Sarcastic and sardonic expressions are both scornful devices with emotional undertones. In this article, we will see what the differences between them are.
Sarcastic expressions have derogatory content; they aim to hurt or to insult the person they are directed or referred to.
Sarcasm utilizes a variety of rhetorical instruments, such as irony, mockery, all used in a blunt, direct, and concise way.
For example, sarcasm often utilizes false praise in order to accentuate the discrepancy between what is expressed and what is meant. Consider the following example of sarcastic expression: “You seem to have preserved your brain in excellent condition, because you never use it.” While in the first part of the expression, there is praise “excellent condition”, in the second part there is a commentary added, that makes the first part a mockery, together having an insulting effect on a receiver of this message, implying that he is stupid.
Originating in Ancient Greek, “sarcastic” translates to English roughly as “tearing flesh,” which suggests its hurtful manner. In the human brain, the areas which are responsible for signaling physically painful experience are active when we are emotionally hurt, rejected, or subject to derision.
The term Sardonic is thought to have originated in the name of a plant found in Sardinia, Italy which is lethal for humans if eaten, with accompanying convulsions in the face muscles, in the end resembling a sort of distorted grin.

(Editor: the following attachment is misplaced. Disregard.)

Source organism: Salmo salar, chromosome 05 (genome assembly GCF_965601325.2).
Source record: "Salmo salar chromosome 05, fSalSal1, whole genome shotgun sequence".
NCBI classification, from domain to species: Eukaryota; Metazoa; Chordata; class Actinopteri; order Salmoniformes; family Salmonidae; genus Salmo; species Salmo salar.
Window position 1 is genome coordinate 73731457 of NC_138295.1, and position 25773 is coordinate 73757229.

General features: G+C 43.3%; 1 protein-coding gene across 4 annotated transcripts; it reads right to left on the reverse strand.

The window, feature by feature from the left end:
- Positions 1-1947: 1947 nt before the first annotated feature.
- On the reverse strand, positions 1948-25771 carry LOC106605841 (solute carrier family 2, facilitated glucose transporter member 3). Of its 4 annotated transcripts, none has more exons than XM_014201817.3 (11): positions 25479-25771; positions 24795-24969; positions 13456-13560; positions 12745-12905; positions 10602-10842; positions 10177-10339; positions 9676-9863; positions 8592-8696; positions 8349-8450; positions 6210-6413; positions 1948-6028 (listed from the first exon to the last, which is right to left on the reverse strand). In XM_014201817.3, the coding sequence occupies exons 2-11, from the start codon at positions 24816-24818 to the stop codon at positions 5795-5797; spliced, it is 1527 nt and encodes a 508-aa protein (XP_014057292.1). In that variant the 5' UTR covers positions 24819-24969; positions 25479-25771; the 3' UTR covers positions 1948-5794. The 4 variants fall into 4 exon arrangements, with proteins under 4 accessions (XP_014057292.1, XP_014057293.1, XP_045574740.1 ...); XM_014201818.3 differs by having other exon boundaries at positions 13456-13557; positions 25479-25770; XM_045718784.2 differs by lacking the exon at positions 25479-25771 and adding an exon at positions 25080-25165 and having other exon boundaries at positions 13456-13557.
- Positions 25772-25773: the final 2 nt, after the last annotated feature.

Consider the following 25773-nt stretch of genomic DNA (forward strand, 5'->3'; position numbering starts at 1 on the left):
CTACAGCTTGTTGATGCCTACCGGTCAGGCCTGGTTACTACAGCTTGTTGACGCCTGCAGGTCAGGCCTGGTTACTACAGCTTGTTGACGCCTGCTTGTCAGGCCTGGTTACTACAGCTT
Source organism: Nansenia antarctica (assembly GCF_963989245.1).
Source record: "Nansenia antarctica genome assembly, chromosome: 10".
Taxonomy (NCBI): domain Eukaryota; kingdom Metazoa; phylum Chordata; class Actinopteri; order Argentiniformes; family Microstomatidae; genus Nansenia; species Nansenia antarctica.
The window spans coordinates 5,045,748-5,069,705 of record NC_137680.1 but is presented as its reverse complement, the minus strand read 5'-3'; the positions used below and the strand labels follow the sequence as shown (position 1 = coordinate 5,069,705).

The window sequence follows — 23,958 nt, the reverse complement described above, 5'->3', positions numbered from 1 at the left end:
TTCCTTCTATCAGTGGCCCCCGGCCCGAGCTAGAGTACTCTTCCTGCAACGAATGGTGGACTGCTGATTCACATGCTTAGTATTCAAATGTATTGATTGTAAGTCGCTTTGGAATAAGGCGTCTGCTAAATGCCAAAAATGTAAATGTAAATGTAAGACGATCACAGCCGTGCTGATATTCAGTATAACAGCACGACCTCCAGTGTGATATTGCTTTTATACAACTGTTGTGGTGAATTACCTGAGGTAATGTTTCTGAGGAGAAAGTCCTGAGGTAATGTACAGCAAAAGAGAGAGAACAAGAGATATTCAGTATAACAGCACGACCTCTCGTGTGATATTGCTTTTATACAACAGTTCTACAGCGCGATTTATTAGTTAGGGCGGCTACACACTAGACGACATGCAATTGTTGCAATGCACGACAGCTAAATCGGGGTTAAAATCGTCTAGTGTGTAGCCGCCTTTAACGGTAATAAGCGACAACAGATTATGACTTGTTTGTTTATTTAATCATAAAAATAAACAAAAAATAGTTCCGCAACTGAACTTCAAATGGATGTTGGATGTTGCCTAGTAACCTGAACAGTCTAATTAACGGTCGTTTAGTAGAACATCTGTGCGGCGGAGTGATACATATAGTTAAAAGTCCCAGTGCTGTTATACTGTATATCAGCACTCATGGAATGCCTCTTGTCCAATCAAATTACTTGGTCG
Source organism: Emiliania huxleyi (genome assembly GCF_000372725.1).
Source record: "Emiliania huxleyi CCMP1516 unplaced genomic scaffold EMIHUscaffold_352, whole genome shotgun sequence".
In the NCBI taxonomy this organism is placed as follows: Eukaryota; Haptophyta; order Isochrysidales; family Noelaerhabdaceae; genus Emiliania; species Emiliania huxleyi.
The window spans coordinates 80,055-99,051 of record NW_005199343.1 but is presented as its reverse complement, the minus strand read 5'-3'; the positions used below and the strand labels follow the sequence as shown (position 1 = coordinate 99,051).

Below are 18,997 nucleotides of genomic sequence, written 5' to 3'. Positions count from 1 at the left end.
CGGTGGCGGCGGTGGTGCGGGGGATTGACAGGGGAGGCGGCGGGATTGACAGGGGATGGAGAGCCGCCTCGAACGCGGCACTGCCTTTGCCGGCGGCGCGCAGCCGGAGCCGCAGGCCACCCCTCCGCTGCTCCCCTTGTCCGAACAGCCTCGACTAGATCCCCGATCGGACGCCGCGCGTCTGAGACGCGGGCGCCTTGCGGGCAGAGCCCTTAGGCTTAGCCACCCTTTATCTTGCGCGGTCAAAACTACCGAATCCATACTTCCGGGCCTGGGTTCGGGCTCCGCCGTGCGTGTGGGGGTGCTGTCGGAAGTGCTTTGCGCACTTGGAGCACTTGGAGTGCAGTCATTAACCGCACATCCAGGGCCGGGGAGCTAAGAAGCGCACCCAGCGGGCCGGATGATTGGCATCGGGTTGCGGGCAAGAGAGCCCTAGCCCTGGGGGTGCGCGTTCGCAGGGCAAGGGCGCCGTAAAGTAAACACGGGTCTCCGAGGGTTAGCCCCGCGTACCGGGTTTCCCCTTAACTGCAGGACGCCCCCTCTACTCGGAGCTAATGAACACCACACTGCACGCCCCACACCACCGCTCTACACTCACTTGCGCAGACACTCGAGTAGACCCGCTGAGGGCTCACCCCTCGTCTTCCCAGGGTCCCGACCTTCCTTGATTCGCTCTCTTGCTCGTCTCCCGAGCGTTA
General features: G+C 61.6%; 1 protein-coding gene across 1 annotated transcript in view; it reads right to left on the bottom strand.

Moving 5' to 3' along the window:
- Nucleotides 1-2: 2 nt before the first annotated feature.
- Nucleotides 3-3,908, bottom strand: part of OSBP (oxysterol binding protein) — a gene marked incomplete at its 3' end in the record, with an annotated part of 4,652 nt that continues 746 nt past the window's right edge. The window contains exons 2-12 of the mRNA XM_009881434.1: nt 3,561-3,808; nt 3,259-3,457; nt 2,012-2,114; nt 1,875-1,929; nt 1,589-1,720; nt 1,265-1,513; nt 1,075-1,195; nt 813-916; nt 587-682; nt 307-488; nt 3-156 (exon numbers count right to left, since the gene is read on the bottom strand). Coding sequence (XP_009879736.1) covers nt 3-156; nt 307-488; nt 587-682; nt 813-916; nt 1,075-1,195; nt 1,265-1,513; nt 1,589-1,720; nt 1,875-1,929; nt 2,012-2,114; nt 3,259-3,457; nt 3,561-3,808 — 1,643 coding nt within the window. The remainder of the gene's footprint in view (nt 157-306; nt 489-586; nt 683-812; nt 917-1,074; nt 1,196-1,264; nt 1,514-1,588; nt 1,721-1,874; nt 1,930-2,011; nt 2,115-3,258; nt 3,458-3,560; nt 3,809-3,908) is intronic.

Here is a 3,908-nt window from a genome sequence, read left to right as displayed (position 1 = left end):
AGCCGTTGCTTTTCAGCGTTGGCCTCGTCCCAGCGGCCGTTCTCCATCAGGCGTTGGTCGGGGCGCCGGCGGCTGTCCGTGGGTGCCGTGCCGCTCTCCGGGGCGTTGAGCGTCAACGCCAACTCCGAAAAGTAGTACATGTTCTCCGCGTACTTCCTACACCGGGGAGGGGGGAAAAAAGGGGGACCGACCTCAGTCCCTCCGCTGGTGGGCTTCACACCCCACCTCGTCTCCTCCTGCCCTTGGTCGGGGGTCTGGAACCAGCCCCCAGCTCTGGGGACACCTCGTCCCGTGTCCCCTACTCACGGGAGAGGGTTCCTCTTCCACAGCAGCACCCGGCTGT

In Homer’s writings, sardonic is found in its modern meaning. The famous Ancient Greek bard used to describe instances of scornful laughter as “sardonic.”
Sarcastic expressions are predominantly conveyed in the form of words, even if they are accompanied by a number of other means, including facial expressions, gestures, and changes in tone of voice to emphasize their meaning. Sardonic expressions, on the other hand, can be applied to a variety of means. Apart from verbal sardonic expressions, there can be “a sardonic face,” “sardonic laughter,” “sardonic smile,” etc.
While sarcastic expressions are aiming to hurt someone else, sardonic expressions can be directed to the speaker himself. Consider the following example: Someone knows he cooks terribly. If his friend says to him: “Seems like you always have a lot of food left, since nobody can eat it.” This will constitute sarcasm. If the cook says, “Seems like my food is too tasty for anybody to appreciate it; it is always left over.” This would constitute a sardonic expression.
Sarcastic expressions are direct and blunt; they do not require much criticism or wit but are concentrated expressions of insult. Sardonic expressions, on the other hand, are often made after some analysis has been made, which resulted in a bitter output. As such, they are often of cynical nature. Many suicide notes include some sort of a sardonic expression.
|Is a verbal expression||Can be applied to facial expression, as well as verbal|
|Is normally aimed at the other party||Can be directed at the speaker himself|
|Is not always cynical||More often utilizes cynicism|